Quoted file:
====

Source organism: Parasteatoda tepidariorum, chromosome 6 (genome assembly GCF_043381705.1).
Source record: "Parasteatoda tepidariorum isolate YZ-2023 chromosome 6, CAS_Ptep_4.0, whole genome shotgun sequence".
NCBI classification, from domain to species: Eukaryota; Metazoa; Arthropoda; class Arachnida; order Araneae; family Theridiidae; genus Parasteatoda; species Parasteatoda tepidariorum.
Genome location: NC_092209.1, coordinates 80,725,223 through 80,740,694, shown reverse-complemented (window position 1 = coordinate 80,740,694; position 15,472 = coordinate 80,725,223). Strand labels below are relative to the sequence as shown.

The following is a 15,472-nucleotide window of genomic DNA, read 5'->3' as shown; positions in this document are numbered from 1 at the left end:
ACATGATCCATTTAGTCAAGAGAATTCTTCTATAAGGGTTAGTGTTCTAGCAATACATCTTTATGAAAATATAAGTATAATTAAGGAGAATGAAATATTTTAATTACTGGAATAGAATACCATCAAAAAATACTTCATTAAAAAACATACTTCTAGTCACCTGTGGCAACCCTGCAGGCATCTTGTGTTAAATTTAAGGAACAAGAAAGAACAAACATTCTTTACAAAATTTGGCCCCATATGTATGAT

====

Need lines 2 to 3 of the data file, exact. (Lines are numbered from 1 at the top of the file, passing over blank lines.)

Source record: "Parasteatoda tepidariorum isolate YZ-2023 chromosome 6, CAS_Ptep_4.0, whole genome shotgun sequence".
NCBI classification, from domain to species: Eukaryota; Metazoa; Arthropoda; class Arachnida; order Araneae; family Theridiidae; genus Parasteatoda; species Parasteatoda tepidariorum.